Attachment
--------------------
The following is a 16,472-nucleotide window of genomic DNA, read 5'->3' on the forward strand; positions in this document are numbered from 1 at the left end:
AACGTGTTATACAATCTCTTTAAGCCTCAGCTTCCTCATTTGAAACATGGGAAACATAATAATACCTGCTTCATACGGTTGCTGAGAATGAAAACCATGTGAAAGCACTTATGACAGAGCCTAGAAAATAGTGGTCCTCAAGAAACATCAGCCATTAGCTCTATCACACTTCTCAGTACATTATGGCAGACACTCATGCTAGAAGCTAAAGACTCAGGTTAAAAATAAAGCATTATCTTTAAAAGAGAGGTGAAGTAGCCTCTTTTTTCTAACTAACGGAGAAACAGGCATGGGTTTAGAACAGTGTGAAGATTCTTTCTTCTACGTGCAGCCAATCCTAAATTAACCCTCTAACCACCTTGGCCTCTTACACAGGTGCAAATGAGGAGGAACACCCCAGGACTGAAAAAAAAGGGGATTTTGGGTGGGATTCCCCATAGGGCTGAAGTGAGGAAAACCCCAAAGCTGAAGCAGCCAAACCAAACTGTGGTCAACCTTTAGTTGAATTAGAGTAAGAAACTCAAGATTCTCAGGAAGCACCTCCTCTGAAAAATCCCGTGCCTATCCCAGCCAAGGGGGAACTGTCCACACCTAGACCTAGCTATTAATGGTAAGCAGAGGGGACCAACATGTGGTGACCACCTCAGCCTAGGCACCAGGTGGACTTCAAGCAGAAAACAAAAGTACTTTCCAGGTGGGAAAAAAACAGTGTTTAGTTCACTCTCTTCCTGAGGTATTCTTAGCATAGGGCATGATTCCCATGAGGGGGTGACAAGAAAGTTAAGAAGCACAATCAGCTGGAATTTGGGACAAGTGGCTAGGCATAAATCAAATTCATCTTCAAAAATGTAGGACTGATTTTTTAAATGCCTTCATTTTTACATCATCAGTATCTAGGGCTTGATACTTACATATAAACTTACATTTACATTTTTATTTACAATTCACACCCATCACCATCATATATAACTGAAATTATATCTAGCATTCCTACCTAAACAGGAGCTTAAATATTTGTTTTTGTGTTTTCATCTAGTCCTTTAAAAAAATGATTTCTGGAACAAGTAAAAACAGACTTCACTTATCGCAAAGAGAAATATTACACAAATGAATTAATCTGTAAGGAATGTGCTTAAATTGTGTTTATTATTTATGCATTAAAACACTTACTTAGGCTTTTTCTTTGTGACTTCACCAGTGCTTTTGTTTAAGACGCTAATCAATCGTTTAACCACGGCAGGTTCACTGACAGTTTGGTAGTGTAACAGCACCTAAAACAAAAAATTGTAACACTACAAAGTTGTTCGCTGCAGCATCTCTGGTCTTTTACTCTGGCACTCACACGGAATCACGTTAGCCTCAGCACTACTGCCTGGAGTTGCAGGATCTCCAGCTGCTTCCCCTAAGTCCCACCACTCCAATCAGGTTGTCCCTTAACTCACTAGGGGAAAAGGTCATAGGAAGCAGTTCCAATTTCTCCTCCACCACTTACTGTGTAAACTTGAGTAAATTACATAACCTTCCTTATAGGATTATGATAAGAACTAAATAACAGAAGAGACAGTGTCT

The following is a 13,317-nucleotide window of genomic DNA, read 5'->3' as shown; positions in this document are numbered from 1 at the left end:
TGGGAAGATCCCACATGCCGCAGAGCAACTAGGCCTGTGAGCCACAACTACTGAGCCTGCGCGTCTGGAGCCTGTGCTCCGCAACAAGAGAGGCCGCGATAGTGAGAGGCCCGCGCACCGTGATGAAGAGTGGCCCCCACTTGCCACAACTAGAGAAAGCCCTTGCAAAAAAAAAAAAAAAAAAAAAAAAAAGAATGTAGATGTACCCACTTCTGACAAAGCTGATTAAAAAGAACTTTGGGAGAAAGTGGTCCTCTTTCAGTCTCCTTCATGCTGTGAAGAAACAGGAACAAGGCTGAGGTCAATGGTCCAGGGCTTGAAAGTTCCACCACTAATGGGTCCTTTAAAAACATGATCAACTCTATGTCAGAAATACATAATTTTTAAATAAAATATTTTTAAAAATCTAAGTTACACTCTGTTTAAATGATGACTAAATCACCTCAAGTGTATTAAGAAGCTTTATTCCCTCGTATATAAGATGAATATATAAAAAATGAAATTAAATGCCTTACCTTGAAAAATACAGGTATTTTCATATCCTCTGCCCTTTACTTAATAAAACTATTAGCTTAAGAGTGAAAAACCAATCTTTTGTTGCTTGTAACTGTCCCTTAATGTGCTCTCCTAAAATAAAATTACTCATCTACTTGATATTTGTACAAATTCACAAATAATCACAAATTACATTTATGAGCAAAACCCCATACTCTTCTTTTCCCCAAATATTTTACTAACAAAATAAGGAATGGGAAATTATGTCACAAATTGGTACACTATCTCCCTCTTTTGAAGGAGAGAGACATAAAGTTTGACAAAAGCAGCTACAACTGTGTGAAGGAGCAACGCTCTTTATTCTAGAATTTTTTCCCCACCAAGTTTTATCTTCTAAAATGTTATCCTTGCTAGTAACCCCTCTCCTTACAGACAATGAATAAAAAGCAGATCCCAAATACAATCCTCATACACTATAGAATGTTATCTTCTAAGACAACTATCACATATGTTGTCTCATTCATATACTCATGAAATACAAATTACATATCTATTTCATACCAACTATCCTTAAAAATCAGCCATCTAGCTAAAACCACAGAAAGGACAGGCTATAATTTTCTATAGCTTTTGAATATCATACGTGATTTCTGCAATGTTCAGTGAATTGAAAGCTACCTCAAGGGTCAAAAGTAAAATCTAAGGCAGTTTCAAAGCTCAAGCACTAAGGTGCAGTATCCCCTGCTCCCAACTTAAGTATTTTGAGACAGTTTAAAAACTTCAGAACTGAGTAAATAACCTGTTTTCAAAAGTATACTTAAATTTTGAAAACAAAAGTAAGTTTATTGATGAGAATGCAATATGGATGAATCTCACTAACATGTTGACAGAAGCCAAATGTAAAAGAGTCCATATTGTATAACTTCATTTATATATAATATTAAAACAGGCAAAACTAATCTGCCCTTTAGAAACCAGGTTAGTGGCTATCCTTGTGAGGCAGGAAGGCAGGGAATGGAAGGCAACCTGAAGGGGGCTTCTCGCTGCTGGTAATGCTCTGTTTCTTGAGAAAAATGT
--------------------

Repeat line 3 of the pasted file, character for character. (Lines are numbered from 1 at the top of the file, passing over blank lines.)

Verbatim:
The following is a 13,317-nucleotide window of genomic DNA, read 5'->3' as shown; positions in this document are numbered from 1 at the left end: